What do if you're experiencing lockdown in an abusive relationship

The National Domestic Abuse helpline has seen a 25% increase in phone calls and online messages requesting help since lockdown began. And while the government are allowing people to leave their homes during lockdown to escape domestic abuse, it is not always that simple.

Jenni Steele, Domestic Violence UK ambassador and founder of the YANA Project, which supports young people who have been directly affected by domestic violence, knows only too well how hard it is to leave a violent relationship.

READ MORE: Lockdown can make it even more difficult to escape an abusive relationship

Appearing on new video series, Up Close And Socially Distant, Jenni spoke to host Kate Thornton about her own experience of abuse. 

“As a teenager, I was a victim of domestic abuse,” she revealed. “It was my first boyfriend. I was about 17, 18, at the time, and there weren’t a lot of services for me as a young person.”

Jenni is raising awareness about the issues that often make it difficult for people to escape their abusers - particularly during lockdown – such as emotional and financial abuse and the need to ensure the safety of children.

Don’t make a rash decision

Whether it’s financial abuse, where your partner isn’t giving you any money, or you’re worried about the safety of your children, many women can’t just up and leave: even if the lockdown has made things worse at home.

“It’s not easy for everyone to leave today,” explained Jenni. “Sometimes leaving today can put you in more danger, so sometimes there needs to be a plan mapped out around that.

She continued: “It’s not as easy as we all think and I do find that if you haven’t been in that situation before, then it’s not something that you can actually know how that person is going to feel at that time.”

Lockdown can make it even more difficult to escape an abusive relationship

Find out what support is there for you

Jenni is worried that some people may not know where to turn for local support.

“I think right now there's a lot of information everywhere,” she said. “I think there's a possibility that some of it isn't coming out as clear as it should.”

One central resource that is useful, is a text directory, which has been set up recently by Domestic Violence UK.

Jenni said: “It's a phone number that you can text DIRECTORY and it will send you the services that are in your area. This is support services. There's like over a hundred charities providing support – email support, they're providing call backs, they're providing web chat services.”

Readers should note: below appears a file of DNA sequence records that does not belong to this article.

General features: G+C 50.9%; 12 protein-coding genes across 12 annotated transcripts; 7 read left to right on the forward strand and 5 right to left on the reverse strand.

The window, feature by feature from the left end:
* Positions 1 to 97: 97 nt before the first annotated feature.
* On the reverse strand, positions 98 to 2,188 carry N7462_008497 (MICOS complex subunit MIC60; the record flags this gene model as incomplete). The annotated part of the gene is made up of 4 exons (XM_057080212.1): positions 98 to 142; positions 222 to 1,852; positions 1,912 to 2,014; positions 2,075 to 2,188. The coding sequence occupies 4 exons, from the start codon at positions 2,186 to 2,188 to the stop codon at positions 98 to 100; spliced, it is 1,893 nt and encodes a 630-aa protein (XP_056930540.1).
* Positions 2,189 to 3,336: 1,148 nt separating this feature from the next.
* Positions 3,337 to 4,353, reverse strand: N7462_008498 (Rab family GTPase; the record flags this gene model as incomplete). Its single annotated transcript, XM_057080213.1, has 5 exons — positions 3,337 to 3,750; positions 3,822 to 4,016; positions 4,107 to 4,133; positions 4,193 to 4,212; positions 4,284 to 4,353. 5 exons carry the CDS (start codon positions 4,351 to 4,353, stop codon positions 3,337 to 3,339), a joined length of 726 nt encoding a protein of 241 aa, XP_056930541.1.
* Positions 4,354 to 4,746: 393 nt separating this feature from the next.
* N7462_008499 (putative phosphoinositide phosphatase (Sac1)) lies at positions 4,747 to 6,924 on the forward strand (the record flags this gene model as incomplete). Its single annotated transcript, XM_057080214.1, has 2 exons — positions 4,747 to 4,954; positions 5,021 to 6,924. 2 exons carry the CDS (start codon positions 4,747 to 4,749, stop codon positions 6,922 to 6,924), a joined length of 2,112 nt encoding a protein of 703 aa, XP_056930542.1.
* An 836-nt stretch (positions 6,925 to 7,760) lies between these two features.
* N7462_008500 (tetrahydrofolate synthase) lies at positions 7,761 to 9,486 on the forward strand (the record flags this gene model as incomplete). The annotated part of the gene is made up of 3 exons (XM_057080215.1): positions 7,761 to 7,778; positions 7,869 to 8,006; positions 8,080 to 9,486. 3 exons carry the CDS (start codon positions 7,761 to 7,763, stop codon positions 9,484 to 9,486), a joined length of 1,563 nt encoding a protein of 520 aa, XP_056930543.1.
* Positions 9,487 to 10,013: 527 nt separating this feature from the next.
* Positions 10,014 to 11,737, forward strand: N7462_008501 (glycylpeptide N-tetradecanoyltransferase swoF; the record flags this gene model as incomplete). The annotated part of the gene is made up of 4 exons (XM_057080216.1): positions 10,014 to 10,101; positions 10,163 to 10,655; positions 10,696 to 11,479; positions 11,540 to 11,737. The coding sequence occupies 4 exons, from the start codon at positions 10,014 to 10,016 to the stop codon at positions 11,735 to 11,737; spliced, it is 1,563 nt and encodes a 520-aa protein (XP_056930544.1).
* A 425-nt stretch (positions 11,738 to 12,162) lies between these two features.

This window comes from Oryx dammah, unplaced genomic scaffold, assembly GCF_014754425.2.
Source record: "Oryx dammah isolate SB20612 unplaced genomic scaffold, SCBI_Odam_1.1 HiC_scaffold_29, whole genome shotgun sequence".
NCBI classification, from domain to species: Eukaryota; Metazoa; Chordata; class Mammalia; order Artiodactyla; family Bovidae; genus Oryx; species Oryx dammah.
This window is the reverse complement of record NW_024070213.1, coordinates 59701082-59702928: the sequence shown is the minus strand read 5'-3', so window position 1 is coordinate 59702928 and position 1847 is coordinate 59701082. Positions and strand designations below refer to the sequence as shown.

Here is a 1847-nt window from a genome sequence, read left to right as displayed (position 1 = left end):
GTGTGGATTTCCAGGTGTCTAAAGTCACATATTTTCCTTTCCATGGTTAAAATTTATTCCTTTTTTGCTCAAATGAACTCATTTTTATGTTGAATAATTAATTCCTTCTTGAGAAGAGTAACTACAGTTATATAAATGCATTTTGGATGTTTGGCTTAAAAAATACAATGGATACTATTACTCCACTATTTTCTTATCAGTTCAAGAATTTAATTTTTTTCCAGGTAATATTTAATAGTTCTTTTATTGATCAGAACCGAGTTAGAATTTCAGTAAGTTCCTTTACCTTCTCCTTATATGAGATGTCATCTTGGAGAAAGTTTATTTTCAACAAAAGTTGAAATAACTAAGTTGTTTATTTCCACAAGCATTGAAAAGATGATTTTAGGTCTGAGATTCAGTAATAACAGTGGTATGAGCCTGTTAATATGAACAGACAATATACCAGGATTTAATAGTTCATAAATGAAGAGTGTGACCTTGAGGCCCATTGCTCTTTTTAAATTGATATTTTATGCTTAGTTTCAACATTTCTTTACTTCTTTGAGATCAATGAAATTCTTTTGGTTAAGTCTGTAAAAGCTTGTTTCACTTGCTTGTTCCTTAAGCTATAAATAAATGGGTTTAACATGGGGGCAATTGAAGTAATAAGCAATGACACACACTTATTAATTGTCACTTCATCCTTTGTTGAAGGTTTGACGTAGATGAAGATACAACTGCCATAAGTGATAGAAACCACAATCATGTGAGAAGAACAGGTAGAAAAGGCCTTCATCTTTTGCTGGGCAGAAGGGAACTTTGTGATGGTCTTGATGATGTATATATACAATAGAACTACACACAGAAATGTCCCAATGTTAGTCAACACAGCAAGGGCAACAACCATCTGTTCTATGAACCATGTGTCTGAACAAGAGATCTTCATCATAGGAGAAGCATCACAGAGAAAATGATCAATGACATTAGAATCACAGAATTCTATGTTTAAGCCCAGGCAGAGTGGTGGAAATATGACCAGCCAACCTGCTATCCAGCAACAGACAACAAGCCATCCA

READ MORE: 276 London choir members record song from home to raise over £30k for domestic abuse victims

There are also lots of great online resources out there and Jenni says many of them are built so you can hide the fact that you may be looking for help.

“A lot of the support services online actually have buttons and stuff on their website that you can quickly click out,” she said. “It doesn't come up on your browser.” 

Use your daily walk

If your abuser has taken away your phone, signalling for help – or even just ringing someone for support – will be tricky in these lockdown times. Jenni said that it’s important to try and use your daily exercise as it might be your only point of call.

“Try and speak to someone – it’s really important,” said Jenni who suggests approaching your local shopkeeper if you’re in distress and know them well enough.

READ MORE: What to do if you need to dial 999 during coronavirus lockdown but can't speak

She continued: “There might be an actual friend that lives near to you that you can just go and put a note through their door.”

Know how to alert authorities

If things have got so bad that you are in immediate danger, Jenni says you need to call 999, however there is also a service where if you can’t talk you can still get help.

Jenni advises: “Call 999, press 55 and don’t say anything [just follow voice prompts to cough and tap the handset]. That will alert the police to come to your address.” 

How can you help support a friend who is going through this?

If you’ve got a friend who you suspect is living with an abuser, Jenni says it’s important to make them aware that you are here for them.

“It's a real tough time,” she admitted. “I think we need to be aware of people around us, their surroundings, what they're going through.

READ MORE: What is Intimate Partner Violence?

“We need to be open to someone actually having that conversation with us in this time because that person is going to need us.”

She continued: “All I can say to family and friends is: please be aware, please be non-judgemental in this time because that’s not going to help anyone.”


Text DIRECTORY to 07786 202 430 to reach Domestic Violence UK who will signpost you to services in your local area. There are over 100 charities providing support to the DVUK Text Directory including call backs, web chat support and signposting. To add your service, go to lovedoesnthurt.org.uk for more info.

 

 

Up Close And Socially Distant is hosted by Kate Thornton and features video catch-ups with people who are all doing whatever they can, in whatever unique and special way they can, to help those around them get through lockdown.

This week Kate speaks to comedian and creator of the ‘Baked Potato Song,’ Matt Lucas,

Domestic Violence UK ambassador and YANA project founder Jenni Steele, and psychotherapist and Help Hub founder, Ruth Chaloner.